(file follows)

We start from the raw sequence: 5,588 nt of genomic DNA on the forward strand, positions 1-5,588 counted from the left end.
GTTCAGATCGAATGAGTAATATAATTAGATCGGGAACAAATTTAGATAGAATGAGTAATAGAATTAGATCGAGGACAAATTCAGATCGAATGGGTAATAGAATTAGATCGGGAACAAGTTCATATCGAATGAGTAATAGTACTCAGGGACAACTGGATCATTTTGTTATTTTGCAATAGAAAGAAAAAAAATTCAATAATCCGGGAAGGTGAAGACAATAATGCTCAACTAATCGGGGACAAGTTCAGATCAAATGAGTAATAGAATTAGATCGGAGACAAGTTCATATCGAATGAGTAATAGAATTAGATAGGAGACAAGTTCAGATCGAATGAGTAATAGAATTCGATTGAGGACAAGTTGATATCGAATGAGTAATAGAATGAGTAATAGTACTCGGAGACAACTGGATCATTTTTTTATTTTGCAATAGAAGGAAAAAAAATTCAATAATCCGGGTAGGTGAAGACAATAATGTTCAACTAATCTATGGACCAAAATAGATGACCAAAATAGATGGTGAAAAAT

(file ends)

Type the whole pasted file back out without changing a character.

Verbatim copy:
We start from the raw sequence: 5,588 nt of genomic DNA on the forward strand, positions 1-5,588 counted from the left end.
GTTCAGATCGAATGAGTAATATAATTAGATCGGGAACAAATTTAGATAGAATGAGTAATAGAATTAGATCGAGGACAAATTCAGATCGAATGGGTAATAGAATTAGATCGGGAACAAGTTCATATCGAATGAGTAATAGTACTCAGGGACAACTGGATCATTTTGTTATTTTGCAATAGAAAGAAAAAAAATTCAATAATCCGGGAAGGTGAAGACAATAATGCTCAACTAATCGGGGACAAGTTCAGATCAAATGAGTAATAGAATTAGATCGGAGACAAGTTCATATCGAATGAGTAATAGAATTAGATAGGAGACAAGTTCAGATCGAATGAGTAATAGAATTCGATTGAGGACAAGTTGATATCGAATGAGTAATAGAATGAGTAATAGTACTCGGAGACAACTGGATCATTTTTTTATTTTGCAATAGAAGGAAAAAAAATTCAATAATCCGGGTAGGTGAAGACAATAATGTTCAACTAATCTATGGACCAAAATAGATGACCAAAATAGATGGTGAAAAAT